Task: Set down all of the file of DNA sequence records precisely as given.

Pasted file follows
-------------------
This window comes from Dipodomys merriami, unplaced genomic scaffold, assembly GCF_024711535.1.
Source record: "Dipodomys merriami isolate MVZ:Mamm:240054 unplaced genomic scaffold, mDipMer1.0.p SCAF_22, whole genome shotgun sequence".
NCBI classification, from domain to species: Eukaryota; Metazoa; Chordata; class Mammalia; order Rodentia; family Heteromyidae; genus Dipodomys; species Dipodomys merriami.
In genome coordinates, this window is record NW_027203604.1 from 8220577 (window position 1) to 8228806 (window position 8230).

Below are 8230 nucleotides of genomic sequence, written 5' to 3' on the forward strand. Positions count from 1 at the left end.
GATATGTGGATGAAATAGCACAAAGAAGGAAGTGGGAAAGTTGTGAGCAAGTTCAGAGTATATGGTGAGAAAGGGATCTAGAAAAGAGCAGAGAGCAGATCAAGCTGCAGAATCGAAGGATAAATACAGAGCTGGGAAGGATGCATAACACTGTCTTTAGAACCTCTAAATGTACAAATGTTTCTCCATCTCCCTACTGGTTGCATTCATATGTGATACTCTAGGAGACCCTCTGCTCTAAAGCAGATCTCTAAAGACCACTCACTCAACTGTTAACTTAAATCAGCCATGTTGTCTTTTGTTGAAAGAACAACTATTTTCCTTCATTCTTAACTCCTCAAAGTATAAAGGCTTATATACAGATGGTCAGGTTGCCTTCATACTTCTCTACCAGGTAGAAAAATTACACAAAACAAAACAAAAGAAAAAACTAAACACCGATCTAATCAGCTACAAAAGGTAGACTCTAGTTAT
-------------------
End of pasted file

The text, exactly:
This window comes from Dipodomys merriami, unplaced genomic scaffold, assembly GCF_024711535.1.
Source record: "Dipodomys merriami isolate MVZ:Mamm:240054 unplaced genomic scaffold, mDipMer1.0.p SCAF_22, whole genome shotgun sequence".
NCBI classification, from domain to species: Eukaryota; Metazoa; Chordata; class Mammalia; order Rodentia; family Heteromyidae; genus Dipodomys; species Dipodomys merriami.
In genome coordinates, this window is record NW_027203604.1 from 8220577 (window position 1) to 8228806 (window position 8230).

Below are 8230 nucleotides of genomic sequence, written 5' to 3' on the forward strand. Positions count from 1 at the left end.
GATATGTGGATGAAATAGCACAAAGAAGGAAGTGGGAAAGTTGTGAGCAAGTTCAGAGTATATGGTGAGAAAGGGATCTAGAAAAGAGCAGAGAGCAGATCAAGCTGCAGAATCGAAGGATAAATACAGAGCTGGGAAGGATGCATAACACTGTCTTTAGAACCTCTAAATGTACAAATGTTTCTCCATCTCCCTACTGGTTGCATTCATATGTGATACTCTAGGAGACCCTCTGCTCTAAAGCAGATCTCTAAAGACCACTCACTCAACTGTTAACTTAAATCAGCCATGTTGTCTTTTGTTGAAAGAACAACTATTTTCCTTCATTCTTAACTCCTCAAAGTATAAAGGCTTATATACAGATGGTCAGGTTGCCTTCATACTTCTCTACCAGGTAGAAAAATTACACAAAACAAAACAAAAGAAAAAACTAAACACCGATCTAATCAGCTACAAAAGGTAGACTCTAGTTAT